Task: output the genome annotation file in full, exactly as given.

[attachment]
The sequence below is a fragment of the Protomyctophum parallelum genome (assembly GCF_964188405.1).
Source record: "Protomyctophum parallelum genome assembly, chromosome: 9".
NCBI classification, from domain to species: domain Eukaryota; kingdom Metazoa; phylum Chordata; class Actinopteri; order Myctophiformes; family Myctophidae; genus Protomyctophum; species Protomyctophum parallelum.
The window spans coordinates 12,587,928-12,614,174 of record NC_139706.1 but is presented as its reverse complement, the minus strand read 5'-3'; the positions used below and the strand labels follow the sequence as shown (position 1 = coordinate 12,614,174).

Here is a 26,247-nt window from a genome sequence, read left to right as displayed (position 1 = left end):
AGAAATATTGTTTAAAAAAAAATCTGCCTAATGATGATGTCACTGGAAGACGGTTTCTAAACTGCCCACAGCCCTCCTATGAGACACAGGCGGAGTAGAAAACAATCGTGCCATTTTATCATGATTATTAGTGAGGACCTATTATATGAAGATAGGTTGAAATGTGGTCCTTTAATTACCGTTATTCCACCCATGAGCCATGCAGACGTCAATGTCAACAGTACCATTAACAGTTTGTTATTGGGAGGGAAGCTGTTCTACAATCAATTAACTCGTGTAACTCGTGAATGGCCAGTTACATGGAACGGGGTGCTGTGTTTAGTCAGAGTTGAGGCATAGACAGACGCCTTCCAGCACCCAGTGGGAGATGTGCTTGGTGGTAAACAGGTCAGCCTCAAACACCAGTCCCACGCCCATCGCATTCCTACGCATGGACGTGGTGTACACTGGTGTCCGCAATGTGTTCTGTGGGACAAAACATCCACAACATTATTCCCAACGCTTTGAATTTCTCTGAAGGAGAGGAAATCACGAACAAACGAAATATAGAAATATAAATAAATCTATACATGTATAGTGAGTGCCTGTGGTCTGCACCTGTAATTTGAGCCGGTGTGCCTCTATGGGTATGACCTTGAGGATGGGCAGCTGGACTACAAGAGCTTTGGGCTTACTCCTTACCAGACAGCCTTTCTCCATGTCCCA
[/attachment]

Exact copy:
The sequence below is a fragment of the Protomyctophum parallelum genome (assembly GCF_964188405.1).
Source record: "Protomyctophum parallelum genome assembly, chromosome: 9".
NCBI classification, from domain to species: domain Eukaryota; kingdom Metazoa; phylum Chordata; class Actinopteri; order Myctophiformes; family Myctophidae; genus Protomyctophum; species Protomyctophum parallelum.
The window spans coordinates 12,587,928-12,614,174 of record NC_139706.1 but is presented as its reverse complement, the minus strand read 5'-3'; the positions used below and the strand labels follow the sequence as shown (position 1 = coordinate 12,614,174).

Here is a 26,247-nt window from a genome sequence, read left to right as displayed (position 1 = left end):
AGAAATATTGTTTAAAAAAAAATCTGCCTAATGATGATGTCACTGGAAGACGGTTTCTAAACTGCCCACAGCCCTCCTATGAGACACAGGCGGAGTAGAAAACAATCGTGCCATTTTATCATGATTATTAGTGAGGACCTATTATATGAAGATAGGTTGAAATGTGGTCCTTTAATTACCGTTATTCCACCCATGAGCCATGCAGACGTCAATGTCAACAGTACCATTAACAGTTTGTTATTGGGAGGGAAGCTGTTCTACAATCAATTAACTCGTGTAACTCGTGAATGGCCAGTTACATGGAACGGGGTGCTGTGTTTAGTCAGAGTTGAGGCATAGACAGACGCCTTCCAGCACCCAGTGGGAGATGTGCTTGGTGGTAAACAGGTCAGCCTCAAACACCAGTCCCACGCCCATCGCATTCCTACGCATGGACGTGGTGTACACTGGTGTCCGCAATGTGTTCTGTGGGACAAAACATCCACAACATTATTCCCAACGCTTTGAATTTCTCTGAAGGAGAGGAAATCACGAACAAACGAAATATAGAAATATAAATAAATCTATACATGTATAGTGAGTGCCTGTGGTCTGCACCTGTAATTTGAGCCGGTGTGCCTCTATGGGTATGACCTTGAGGATGGGCAGCTGGACTACAAGAGCTTTGGGCTTACTCCTTACCAGACAGCCTTTCTCCATGTCCCA